ACORN, a new HIC member, is winning victories!!


ACORN, a new HIC member, is winning victories that bring safe and affordable housing to their communities. Below are some recent highlights. Please visit to learn more and support their work.

Dedication of two new homes signals rebirth of New Orleans‘ Lower 9th Ward

On Feb. 22, longtime Lower 9th Ward residents Josephine Butler and Gwendolyn Guice will get the keys to the first new homes built in the Lower 9th Ward since Hurricane Katrina. Congressman William Jefferson and other dignitaries will attend a dedication ceremony hosted by ACORN community members and representatives of a unique group of partners who worked together to build the homes on Delery Street. The partners include ACORN, ACORN Housing, Countrywide Bank, Fannie Mae, and Louisiana State University. "The 9th Ward is coming back," said Vanessa Guerringer, chairwoman of ACORN’s Lower 9th Ward chapter. "This project will put hope in the hearts of so many who have faced so many hopeless situations."

NY ACORN fights to protect affordable apartment complex that houses 12,000

More than 1,000 people attended a New York ACORN rally at a church near Brooklyn’s Starrett City apartments to express concerns about the sale of the United States‘ largest government subsidized rental housing complex. The massive real estate deal threatens to price 12,000 residents out of their homes in Starrett City, a 140-acre community spread over 46 buildings in Brooklyn. “This is ground zero for gentrification,” said Bertha Lewis, Executive Director of New York ACORN.

The real estate company Clipper Equity LLC has offered to buy the complex for $1.3 billion. However, the deal isn’t final. New York ACORN and elected officials including New York Attorney General Andrew Cuomo are concerned about the owner of Clipper Equity’s dismal track record managing other properties and have committed to help fight the sale. ACORN members say they will fight to keep Starrett City affordable regardless of who the owner is. Learn more at Philadelphia ACORN brings housing issues to mayor’s race.

On Feb. 8, Philadelphia ACORN members gathered outside the construction site of 44-story Residences at the Ritz tower near City Hall to call attention for the need for more affordable housing in city-sponsored development. “We’re here today because this is one of the many symbols of these extraordinarily luxurious condo complexes in which everyone gets 10-year tax breaks,” ACORN member Neil Herrmann said. “Yet we continue to see minimal investments in all the communities in Philadelphia that need help.” Philadelphia ACORN members are campaigning to get all five current mayoral candidates to support policies listed in their “People’s Platform” which calls for 8,000 new units of affordable housing to be built across the city, as well as increased funding for home repair and heating assistance.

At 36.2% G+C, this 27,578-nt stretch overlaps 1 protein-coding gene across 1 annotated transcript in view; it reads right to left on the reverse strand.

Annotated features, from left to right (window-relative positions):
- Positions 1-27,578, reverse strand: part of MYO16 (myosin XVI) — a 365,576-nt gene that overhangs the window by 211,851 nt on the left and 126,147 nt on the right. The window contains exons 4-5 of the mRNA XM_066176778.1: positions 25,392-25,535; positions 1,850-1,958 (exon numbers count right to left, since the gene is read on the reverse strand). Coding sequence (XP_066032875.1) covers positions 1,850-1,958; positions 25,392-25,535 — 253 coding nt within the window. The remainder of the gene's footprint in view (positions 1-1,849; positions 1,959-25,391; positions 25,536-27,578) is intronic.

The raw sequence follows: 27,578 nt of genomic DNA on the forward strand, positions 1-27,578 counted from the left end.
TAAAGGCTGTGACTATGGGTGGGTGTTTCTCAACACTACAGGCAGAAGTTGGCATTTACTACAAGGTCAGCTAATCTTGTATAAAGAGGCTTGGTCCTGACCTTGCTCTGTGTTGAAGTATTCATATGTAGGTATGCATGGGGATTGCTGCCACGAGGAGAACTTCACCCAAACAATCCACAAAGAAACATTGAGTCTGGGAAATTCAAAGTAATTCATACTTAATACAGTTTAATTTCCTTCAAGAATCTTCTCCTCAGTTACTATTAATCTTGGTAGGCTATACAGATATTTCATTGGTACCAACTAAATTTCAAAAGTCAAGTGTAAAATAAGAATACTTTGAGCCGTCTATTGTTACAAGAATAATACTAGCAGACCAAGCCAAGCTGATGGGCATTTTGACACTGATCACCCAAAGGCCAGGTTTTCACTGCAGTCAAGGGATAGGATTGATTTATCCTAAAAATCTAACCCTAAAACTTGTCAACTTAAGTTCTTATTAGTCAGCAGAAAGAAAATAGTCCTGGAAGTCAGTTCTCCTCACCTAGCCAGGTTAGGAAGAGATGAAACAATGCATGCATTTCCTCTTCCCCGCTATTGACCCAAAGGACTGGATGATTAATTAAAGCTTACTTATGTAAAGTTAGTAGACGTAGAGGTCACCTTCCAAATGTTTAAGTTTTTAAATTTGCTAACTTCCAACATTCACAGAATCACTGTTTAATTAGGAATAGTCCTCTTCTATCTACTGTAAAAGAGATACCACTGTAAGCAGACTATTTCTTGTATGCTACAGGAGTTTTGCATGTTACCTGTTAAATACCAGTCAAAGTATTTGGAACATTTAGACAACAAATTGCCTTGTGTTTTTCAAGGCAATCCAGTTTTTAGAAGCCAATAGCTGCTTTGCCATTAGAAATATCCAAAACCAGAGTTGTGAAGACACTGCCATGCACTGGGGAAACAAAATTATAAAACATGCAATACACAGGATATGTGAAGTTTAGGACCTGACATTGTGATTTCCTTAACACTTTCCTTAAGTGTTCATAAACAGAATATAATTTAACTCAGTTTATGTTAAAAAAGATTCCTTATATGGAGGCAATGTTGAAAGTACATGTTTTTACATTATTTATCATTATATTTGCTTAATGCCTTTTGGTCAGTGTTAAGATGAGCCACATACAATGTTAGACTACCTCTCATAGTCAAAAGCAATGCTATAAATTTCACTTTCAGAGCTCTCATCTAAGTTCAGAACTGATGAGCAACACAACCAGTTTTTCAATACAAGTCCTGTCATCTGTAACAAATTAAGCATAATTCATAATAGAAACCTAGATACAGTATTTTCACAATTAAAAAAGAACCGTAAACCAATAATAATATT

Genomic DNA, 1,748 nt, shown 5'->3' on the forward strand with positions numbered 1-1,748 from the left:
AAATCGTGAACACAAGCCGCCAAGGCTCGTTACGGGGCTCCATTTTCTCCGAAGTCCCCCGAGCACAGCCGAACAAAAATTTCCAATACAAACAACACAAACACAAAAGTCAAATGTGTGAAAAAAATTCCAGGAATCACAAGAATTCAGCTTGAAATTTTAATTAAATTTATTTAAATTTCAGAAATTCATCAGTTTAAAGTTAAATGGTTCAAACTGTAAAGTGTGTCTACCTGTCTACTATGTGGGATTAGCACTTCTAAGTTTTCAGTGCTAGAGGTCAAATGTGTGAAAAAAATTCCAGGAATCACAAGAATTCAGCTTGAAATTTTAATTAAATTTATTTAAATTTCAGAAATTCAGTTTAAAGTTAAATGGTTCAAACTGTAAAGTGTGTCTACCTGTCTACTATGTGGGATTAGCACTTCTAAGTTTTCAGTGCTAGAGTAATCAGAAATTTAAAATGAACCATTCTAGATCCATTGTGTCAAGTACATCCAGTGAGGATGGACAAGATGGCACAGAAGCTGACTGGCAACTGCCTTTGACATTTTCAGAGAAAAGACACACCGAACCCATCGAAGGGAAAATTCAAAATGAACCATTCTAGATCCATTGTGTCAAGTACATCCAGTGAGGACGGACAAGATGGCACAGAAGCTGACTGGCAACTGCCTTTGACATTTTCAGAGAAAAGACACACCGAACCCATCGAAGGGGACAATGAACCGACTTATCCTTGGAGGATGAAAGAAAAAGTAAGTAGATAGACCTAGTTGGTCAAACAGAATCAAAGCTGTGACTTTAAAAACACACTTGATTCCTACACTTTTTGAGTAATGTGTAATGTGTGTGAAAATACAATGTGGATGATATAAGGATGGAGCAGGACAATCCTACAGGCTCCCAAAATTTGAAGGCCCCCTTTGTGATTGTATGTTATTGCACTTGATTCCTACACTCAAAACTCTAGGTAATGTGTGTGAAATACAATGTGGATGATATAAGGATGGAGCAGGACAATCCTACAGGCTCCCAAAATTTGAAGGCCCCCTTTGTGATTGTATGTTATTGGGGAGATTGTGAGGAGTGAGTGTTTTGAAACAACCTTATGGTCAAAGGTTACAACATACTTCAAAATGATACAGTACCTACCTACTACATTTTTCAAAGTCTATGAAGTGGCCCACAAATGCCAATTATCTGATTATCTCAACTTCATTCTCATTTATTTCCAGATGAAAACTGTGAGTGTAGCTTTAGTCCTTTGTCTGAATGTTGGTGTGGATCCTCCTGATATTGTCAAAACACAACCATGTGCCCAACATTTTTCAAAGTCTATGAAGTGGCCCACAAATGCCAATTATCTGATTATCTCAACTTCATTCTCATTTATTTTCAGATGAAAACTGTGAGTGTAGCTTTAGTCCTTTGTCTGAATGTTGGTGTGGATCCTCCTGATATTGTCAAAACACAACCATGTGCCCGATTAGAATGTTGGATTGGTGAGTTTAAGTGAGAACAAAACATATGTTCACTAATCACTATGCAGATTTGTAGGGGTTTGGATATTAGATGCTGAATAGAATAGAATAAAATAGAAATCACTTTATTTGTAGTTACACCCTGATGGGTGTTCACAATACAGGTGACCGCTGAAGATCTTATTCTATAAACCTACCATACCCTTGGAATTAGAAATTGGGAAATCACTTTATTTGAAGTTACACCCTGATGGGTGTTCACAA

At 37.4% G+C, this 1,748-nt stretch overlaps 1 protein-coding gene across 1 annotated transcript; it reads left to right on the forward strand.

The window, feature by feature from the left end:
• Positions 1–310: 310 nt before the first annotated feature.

FEMA housing aid restored for more than 1,000 families

After winning continued housing assistance for more than 1,000 families dislocated by Hurricanes Katrina and Rita, ACORN has ended a lawsuit filed against FEMA last August. ACORN sued FEMA on behalf of hurricane evacuees in the section 403 program for terminating benefits without providing a meaningful explanation or chance to appeal. Texas Rio Grande Legal Aid and Public Citizen represented ACORN and helped families challenge unfair denials of benefits.

"Judge Leon’s emergency orders forced FEMA to do what we demanded — tell survivors of Hurricane Katrina why they had been cut off from aid so they had a reasonable chance to appeal and keep a roof over their heads while they work to rebuild," said ACORN President Maude Hurd.

ACORN Katrina Survivors Association chapters also campaigned successfully to have FEMA extend post-Katrina housing aid at the end of January. ACORN is still asking Congress and the Bush administration to amend FEMA rules to allow 18 months of additional assistance for Hurricane Katrina survivors.

Wins for ACORN communities

Minneapolis reforms housing inspections after ACORN campaign

Last year, Minnesota ACORN brought together low and moderate income homeowners in North Minneapolis who were hit by sudden fines iafter an aggressive city housing inspections sweep intended as a crime-fighting measure. The campaign won $2 million in additional home repair assistance in the 2007 city budget. Now, the city’s housing department has announced a plan to give more notice and work more cooperatively with communities in future inspection sweeps.

City of Madison agrees to house dislocated tenants

Madison ACORN recently celebrated the 20-0 passage of a city resolution which will allow tenants dislocated from their apartments because of code-abatement issues to move into nine city-owned apartment buildings in their neighborhood. The city recently purchased the buildings and cracked down on landlords as part of redevelopment plan for the Allied Drive area. After ACORN members testified on Feb. 7 in support of the program to protect tenants from displacement the Council also agreed to provide 60 (rather than 28) days notice before any further evictions take place.

Toronto presses for tenant protections

Toronto ACORN tenant groups have won badly-needed repairs in several large Toronto apartment buildings. At a recent press conference at city hall, Toronto ACORN kicked off a campaign to establish a city-wide landlord licensing law. As part of the proposed system the city would take over rent collection for landlords of badly-neglected properties, depositing the money collected into an an escrow account until the landlord completes the required repairs.